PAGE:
! n o t n u can co s that g know in ic rv e riority! ell S ily is a p m Eagle W fa r u hensive ing yo ds ompre l orhan c Flo support ll fu ing offers a match le d g n a a E s e d g an date. packa Derrickh n start o p u benefit n b tio a rig jo ontribu ng with RRSP c ro w Drillers o n’t g ing! You ca ll Servic e ers g W a n le a g Rig M with Ea

We are looking for a :

RECRUITER to start immediately.

Ideal candidate will have previous experience in the recruiting field, an outgoing personality and the ability to travel for various work related events such as job fairs. Individuals must be organized and able to handle a high volume of applicants and hiring in the immediate future.

today! y l p p A to:

sumes om Email re s@iroccorp.c ob eaglej 789 .346.7 3 0 4 : Or call m

Please send your resume to For more information on how you can get started with Target Safety Services please visit our website at: glerigjo a e . w ww

Well Servicing



ARAMARK at (Dow Prentiss Plant) about 20-25 minutes out of Red Deer needs hardworking, reliable, honest person w/drivers license, to work 40/hrs. per week w/some weekends, daytime hrs. Fax resume w/ref’s to 403-885-7006 Attn: Val Black


Canyon is the fastest growing fracturing company in North America. We deliver quality customized pressure pumping and service solutions to the oil and gas industry, improving our industry one job at a time. If you’re looking for a career with a leading organization that promotes Integrity, Relationships, Innovation and Success, then we’re looking for you. Now hiring Canyon Champions for the following positions:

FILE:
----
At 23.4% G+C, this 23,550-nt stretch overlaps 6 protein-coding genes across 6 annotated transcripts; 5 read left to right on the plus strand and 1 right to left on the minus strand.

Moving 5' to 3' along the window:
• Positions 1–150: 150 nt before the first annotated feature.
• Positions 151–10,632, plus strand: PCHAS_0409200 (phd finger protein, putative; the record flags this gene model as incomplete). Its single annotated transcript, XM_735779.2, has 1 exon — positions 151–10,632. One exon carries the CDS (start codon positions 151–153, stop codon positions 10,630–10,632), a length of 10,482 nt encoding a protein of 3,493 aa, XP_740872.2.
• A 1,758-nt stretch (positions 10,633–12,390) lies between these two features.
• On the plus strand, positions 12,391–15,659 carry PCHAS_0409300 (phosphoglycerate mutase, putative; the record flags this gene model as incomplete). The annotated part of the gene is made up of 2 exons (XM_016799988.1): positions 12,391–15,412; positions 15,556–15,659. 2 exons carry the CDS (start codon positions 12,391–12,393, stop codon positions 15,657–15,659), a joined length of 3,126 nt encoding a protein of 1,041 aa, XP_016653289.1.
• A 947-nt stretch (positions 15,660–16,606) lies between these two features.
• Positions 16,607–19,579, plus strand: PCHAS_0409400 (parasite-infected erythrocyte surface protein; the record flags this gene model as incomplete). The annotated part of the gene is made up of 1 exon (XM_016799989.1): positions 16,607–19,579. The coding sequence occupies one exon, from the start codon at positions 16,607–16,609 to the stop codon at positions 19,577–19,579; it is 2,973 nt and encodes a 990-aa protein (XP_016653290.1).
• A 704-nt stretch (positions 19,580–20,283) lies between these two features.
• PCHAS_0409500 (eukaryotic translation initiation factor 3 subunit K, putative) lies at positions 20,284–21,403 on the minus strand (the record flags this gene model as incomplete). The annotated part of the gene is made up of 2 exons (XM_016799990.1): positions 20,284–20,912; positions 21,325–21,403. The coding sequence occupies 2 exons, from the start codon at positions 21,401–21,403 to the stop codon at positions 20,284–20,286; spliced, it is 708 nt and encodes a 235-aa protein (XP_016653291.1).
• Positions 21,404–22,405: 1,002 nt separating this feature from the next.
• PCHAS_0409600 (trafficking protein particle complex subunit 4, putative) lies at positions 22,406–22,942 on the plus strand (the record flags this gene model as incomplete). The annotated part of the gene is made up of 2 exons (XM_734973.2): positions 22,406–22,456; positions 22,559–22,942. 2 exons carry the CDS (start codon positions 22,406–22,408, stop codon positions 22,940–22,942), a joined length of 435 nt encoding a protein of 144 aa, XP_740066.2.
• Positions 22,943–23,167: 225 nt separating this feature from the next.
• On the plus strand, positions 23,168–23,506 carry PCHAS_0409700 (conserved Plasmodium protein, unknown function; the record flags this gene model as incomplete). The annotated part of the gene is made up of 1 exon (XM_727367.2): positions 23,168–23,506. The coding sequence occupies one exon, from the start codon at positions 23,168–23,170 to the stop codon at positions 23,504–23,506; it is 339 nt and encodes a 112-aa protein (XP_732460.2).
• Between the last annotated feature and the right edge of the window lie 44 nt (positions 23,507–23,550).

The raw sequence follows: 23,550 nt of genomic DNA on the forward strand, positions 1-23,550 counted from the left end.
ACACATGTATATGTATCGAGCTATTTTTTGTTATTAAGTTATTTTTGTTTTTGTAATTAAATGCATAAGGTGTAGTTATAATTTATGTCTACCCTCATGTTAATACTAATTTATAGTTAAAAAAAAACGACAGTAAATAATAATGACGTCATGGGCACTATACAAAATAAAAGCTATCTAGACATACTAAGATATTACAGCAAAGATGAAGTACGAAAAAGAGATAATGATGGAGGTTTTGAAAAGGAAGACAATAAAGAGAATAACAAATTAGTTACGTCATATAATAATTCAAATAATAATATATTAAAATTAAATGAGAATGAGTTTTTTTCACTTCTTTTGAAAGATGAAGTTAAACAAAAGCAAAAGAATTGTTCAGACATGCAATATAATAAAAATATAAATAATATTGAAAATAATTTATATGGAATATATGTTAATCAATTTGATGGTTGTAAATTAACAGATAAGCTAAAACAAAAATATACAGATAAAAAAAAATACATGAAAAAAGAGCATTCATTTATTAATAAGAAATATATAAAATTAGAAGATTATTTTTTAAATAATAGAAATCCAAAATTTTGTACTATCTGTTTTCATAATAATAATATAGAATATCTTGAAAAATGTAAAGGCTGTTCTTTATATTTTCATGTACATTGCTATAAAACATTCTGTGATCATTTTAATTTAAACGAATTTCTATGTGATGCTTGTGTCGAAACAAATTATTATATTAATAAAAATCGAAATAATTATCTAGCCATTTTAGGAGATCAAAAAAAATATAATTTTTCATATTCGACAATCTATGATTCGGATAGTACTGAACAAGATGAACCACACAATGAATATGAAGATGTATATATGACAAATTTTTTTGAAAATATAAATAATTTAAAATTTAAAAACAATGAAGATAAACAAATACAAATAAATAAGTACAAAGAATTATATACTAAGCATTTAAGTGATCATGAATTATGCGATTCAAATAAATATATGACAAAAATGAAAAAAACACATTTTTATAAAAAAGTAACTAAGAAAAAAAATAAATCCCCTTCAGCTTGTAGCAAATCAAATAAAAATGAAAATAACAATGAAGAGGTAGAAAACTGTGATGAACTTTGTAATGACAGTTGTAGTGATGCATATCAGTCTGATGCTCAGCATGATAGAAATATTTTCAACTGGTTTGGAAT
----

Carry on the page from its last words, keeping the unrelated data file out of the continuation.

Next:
Class 1 Driver / Operators: Fracturing, Nitrogen, Coiled Tubing, Cement and Acid; Supervisor Cement and Acid; Parts Technician; Lead Mentor Applicant Requirements: f Self-motivated f Willing to work flexible hours f Safety-focused

f Team orientated f Clean Class 1 drivers abstract f Oil and Gas experience an asset

Why Canyon? f Dynamic and rapidly growing company f Premium compensation package f New Equipment

f Paid technical and leadership training f Career advancement opportunities f RRSP matching program

We thank all applicants; however only those selected for an initial interview will be contacted.

How to apply: email: fax: (403) 356-1146 website:



LOST WALLET and I.D. by D2 Gravel Road or Harpers Metal. Please Call 403-302-3806



LOST: Car key in the parking lot at the Real Canadian Superstore on 67th Street. Lost on the morning of Sunday June 2nd. Reward offered. Please phone 403-346-8609 or cell, 403-318-5206





RED DEER ADVOCATE Saturday, June 8, 2013 E3


is looking for individuals who are passionate about tools, and are committed to exceptional customer service. If you are knowledgeable about Welding, Construction, Wood Working, Shop Equipment or Automotive industry tools, enjoy a fast paced environment and have a can-do attitude, we have the role for you. Employee pricing, extended health benefits and training provided for the right candidate. Now accepting resumes for SALES AND CASHIER positions, apply in person 53 Burnt Park Drive or email employment@

Teachers/ Tutors



Canada’s Premier Fleet Specialist Has an immediate opening for an experienced






NOW HIRING CONSTRUCTION SAFETY OFFICER for F/T work in Red Deer. $30/hr. + fully paid benefit pkg. Email resumes to